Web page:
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Re: Preserving MacOS Files in SVN (was: Pre/Post-processing)

From: Steve Sisak <sgs_at_codewell.com>
Date: 2007-10-03 22:59:40 CEST

At 5:00 PM +0200 10/3/07, Brian W. Fitzpatrick wrote:
>Storing more than 64kb in a Subversion property is going to cause
>performance problems.

That's useful information -- basically it means that we want to
include AppleSingle support for files which have lots of resource

This matches usage pretty well:

Files that have a data fork that is of use on other platforms (the
reason for using AppleDouble) tend to have very little or no resource
data. Therefore this limit is unlikely to be hit.

Files that have a lot of resource data, tend to be essentially binary
and are of no interest on other platforms, therefore AppleSingle
encoding is appropriate and this limit will not be relevant.

Files that have no resource data have a very small AppleDouble header
file (just the extended file attributes, etc.)

>Having arbitrary properties run client side scripts is a security hole
>big enough to drive a truck through.

OK -- we can avoid this by simply implementing the encodings in the
Mac OS svn client for now.

>Why can't you just use Rez ad DeRez again? You don't "lose" old
>versions unless you totally nuke your CVS repository.

Efficiency: in files that have a lot of resource data, that data tend
to be binary (graphics, icons, sounds, etc.) -- storing them as an
ASCII hexadecimal dump is rather inefficient.

Effort: This requires a lot of manual effort, plus modifications to
the build procedures for every project.

Also, this still doesn't address the non-resource Mac OS file
attributes that are lost (file type, creator, finder comments,
creation date, etc.)

>Just how many Mac developers out there have this "critical need" and
>how does the above described feature help non Mac-developers?

Anyone with existing code.

In the Mac programmers lists I frequent, not being able to to store
mac files (and not providing as an escape) has left svn as a nice toy
to try on a new project when I don't have to preserve existing code.

In the user front, svn doesn't handle Mac file types or other
standard attributes, bundles, etc. -- most Mac file attributes are

There are plenty of existing file formats that use resources, for
instance most graphics packages create custom thumbnail icons for
images which are stored as resources in a JPEG file.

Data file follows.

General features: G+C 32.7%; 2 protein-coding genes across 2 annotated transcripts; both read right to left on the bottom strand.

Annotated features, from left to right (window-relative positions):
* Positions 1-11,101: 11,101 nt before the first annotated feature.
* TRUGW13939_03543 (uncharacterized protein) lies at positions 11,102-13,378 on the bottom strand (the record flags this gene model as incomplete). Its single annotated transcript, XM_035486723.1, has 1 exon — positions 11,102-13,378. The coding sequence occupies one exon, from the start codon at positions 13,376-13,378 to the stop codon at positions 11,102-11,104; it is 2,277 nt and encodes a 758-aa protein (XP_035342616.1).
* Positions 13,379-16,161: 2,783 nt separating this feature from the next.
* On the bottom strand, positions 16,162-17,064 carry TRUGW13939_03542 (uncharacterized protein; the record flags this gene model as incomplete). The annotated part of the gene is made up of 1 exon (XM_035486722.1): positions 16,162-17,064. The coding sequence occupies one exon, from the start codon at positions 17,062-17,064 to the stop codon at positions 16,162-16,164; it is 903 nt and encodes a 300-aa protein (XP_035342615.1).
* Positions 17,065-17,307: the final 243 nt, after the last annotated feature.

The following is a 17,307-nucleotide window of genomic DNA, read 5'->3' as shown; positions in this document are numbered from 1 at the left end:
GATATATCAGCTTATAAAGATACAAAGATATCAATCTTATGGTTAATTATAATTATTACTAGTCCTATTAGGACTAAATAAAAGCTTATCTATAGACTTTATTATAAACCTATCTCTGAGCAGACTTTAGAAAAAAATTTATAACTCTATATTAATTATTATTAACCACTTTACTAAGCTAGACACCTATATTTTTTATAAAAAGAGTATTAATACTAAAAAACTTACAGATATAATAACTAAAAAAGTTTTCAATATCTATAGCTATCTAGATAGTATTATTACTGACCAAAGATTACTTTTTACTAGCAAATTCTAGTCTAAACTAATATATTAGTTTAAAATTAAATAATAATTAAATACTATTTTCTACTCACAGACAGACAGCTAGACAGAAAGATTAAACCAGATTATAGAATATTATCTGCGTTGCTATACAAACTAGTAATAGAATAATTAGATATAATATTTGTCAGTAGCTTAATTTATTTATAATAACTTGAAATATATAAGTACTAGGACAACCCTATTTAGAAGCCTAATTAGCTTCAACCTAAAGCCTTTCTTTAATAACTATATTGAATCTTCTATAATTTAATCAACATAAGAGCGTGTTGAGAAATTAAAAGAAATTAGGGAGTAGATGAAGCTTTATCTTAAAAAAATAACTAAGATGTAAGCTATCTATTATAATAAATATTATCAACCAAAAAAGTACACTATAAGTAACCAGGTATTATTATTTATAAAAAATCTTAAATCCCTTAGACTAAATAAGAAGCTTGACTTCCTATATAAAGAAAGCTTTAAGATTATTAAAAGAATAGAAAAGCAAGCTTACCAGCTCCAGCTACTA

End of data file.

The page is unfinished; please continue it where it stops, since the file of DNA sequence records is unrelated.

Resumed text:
>My main concern here is that this seems like an awful lot of code
>churn for a feature that is needed for a feature (resource forks) that
>Apple has deprecated and that affects a microscopic number of people.

Deprecated and not currently in use are two different concepts.

Further you have to realize that there are multiple political camps
at Apple -- notably the Mac OS / NeXT split. The nexties have been
trying to deprecate the Carbon API in favor of Cocoa for years, but
most major commercial applications (including the Mac OS Finder and
iTunes) are Carbon -- as is Photoshop, Microsoft Office, etc.

(A friend at Apple once suggested to best way to model Apple is a
self-contained venture capital firm with 100 little start-ups all
fighting for funding)

As far a the number of developers, by not providing proper support
for the existing Mac OS file system in svn, you have self-selected
the Mac developer community out of the subversion community.

Most that I know have evaluated svn and either stuck with CVS or
moved on to Perforce.

Now with Perforce jacking up their licensing fees and imposing
ridiculous policies, there are a bunch examining svn again to see if
it's ready for prime time.

I've been wanting to use it myself for several years (and have been
using it on a smaller project with a subset of my source tree for 9
months), but its inability to hold my existing source base without
significant modification to hundreds of files has been a barrier.

>I understand that this is an inconvenience, but I'm always hesitant to
>add a feature for something that 1) affects very few people and 2) has
>a workaround (ie Rez and DeRez).

At the moment, it affects a lot more people than you realize (they
have gone on to other products or deferred adoption until they can
start a fresh project with no legacy code) and there is no practical
workaround (you are still focusing on resource forks rather than
losslessly representing Mac OS files).

Subversion is extremely close to being a useable product, but this is
a deal breaker for most commercial developers because we can't import
our existing code and be sure that we haven't lost data.

Neither can users store an arbitrary file and be sure that it is all
there on checkout.



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Received on Wed Oct 3 23:02:56 2007

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